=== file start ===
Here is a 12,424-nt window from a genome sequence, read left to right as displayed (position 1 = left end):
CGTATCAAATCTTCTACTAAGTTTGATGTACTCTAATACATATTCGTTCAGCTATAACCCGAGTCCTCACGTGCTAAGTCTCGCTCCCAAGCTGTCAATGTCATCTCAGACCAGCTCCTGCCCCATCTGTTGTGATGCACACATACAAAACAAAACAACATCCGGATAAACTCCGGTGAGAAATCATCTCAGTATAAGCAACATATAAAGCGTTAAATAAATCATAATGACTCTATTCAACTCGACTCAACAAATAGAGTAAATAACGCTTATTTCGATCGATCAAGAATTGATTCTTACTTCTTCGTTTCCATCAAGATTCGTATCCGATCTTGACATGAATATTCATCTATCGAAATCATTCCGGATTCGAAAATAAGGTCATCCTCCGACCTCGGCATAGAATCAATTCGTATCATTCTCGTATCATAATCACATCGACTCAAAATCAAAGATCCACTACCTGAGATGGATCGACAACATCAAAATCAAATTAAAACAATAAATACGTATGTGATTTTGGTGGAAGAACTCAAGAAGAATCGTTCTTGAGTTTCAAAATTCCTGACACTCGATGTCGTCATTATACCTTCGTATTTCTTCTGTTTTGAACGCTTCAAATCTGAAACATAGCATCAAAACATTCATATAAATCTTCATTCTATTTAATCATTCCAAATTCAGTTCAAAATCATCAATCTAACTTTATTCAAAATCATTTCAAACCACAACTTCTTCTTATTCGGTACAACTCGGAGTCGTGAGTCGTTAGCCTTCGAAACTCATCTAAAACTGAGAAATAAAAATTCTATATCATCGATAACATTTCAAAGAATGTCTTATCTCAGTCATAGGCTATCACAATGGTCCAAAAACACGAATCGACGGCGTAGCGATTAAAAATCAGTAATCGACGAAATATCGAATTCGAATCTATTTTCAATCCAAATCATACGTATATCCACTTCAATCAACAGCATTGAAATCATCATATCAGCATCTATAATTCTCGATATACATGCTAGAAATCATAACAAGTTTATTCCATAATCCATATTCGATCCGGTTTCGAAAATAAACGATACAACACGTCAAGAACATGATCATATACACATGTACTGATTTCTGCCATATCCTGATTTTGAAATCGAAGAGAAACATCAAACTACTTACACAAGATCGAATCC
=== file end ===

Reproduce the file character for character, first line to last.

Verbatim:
Here is a 12,424-nt window from a genome sequence, read left to right as displayed (position 1 = left end):
CGTATCAAATCTTCTACTAAGTTTGATGTACTCTAATACATATTCGTTCAGCTATAACCCGAGTCCTCACGTGCTAAGTCTCGCTCCCAAGCTGTCAATGTCATCTCAGACCAGCTCCTGCCCCATCTGTTGTGATGCACACATACAAAACAAAACAACATCCGGATAAACTCCGGTGAGAAATCATCTCAGTATAAGCAACATATAAAGCGTTAAATAAATCATAATGACTCTATTCAACTCGACTCAACAAATAGAGTAAATAACGCTTATTTCGATCGATCAAGAATTGATTCTTACTTCTTCGTTTCCATCAAGATTCGTATCCGATCTTGACATGAATATTCATCTATCGAAATCATTCCGGATTCGAAAATAAGGTCATCCTCCGACCTCGGCATAGAATCAATTCGTATCATTCTCGTATCATAATCACATCGACTCAAAATCAAAGATCCACTACCTGAGATGGATCGACAACATCAAAATCAAATTAAAACAATAAATACGTATGTGATTTTGGTGGAAGAACTCAAGAAGAATCGTTCTTGAGTTTCAAAATTCCTGACACTCGATGTCGTCATTATACCTTCGTATTTCTTCTGTTTTGAACGCTTCAAATCTGAAACATAGCATCAAAACATTCATATAAATCTTCATTCTATTTAATCATTCCAAATTCAGTTCAAAATCATCAATCTAACTTTATTCAAAATCATTTCAAACCACAACTTCTTCTTATTCGGTACAACTCGGAGTCGTGAGTCGTTAGCCTTCGAAACTCATCTAAAACTGAGAAATAAAAATTCTATATCATCGATAACATTTCAAAGAATGTCTTATCTCAGTCATAGGCTATCACAATGGTCCAAAAACACGAATCGACGGCGTAGCGATTAAAAATCAGTAATCGACGAAATATCGAATTCGAATCTATTTTCAATCCAAATCATACGTATATCCACTTCAATCAACAGCATTGAAATCATCATATCAGCATCTATAATTCTCGATATACATGCTAGAAATCATAACAAGTTTATTCCATAATCCATATTCGATCCGGTTTCGAAAATAAACGATACAACACGTCAAGAACATGATCATATACACATGTACTGATTTCTGCCATATCCTGATTTTGAAATCGAAGAGAAACATCAAACTACTTACACAAGATCGAATCC